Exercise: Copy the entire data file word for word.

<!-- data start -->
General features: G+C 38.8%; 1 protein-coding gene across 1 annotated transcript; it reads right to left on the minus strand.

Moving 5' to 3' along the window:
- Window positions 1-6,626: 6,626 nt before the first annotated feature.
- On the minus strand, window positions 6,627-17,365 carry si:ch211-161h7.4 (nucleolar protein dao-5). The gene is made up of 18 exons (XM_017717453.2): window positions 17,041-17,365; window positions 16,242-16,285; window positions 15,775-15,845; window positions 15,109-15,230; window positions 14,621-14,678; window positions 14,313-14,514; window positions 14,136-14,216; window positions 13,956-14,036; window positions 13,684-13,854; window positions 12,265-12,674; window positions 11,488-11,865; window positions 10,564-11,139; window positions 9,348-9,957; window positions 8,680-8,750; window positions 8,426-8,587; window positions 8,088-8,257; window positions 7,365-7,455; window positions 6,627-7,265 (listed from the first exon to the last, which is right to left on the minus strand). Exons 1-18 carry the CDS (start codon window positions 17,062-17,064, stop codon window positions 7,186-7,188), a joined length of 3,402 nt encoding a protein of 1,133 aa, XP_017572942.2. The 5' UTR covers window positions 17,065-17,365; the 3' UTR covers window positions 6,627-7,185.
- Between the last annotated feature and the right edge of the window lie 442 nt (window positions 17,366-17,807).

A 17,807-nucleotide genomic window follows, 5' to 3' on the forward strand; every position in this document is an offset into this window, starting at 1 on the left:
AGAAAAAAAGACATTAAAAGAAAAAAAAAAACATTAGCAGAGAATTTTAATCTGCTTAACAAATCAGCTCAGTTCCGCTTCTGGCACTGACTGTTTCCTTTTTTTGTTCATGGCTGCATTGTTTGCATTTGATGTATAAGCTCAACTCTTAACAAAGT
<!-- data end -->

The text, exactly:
General features: G+C 38.8%; 1 protein-coding gene across 1 annotated transcript; it reads right to left on the minus strand.

Moving 5' to 3' along the window:
- Window positions 1-6,626: 6,626 nt before the first annotated feature.
- On the minus strand, window positions 6,627-17,365 carry si:ch211-161h7.4 (nucleolar protein dao-5). The gene is made up of 18 exons (XM_017717453.2): window positions 17,041-17,365; window positions 16,242-16,285; window positions 15,775-15,845; window positions 15,109-15,230; window positions 14,621-14,678; window positions 14,313-14,514; window positions 14,136-14,216; window positions 13,956-14,036; window positions 13,684-13,854; window positions 12,265-12,674; window positions 11,488-11,865; window positions 10,564-11,139; window positions 9,348-9,957; window positions 8,680-8,750; window positions 8,426-8,587; window positions 8,088-8,257; window positions 7,365-7,455; window positions 6,627-7,265 (listed from the first exon to the last, which is right to left on the minus strand). Exons 1-18 carry the CDS (start codon window positions 17,062-17,064, stop codon window positions 7,186-7,188), a joined length of 3,402 nt encoding a protein of 1,133 aa, XP_017572942.2. The 5' UTR covers window positions 17,065-17,365; the 3' UTR covers window positions 6,627-7,185.
- Between the last annotated feature and the right edge of the window lie 442 nt (window positions 17,366-17,807).

A 17,807-nucleotide genomic window follows, 5' to 3' on the forward strand; every position in this document is an offset into this window, starting at 1 on the left:
AGAAAAAAAGACATTAAAAGAAAAAAAAAAACATTAGCAGAGAATTTTAATCTGCTTAACAAATCAGCTCAGTTCCGCTTCTGGCACTGACTGTTTCCTTTTTTTGTTCATGGCTGCATTGTTTGCATTTGATGTATAAGCTCAACTCTTAACAAAGT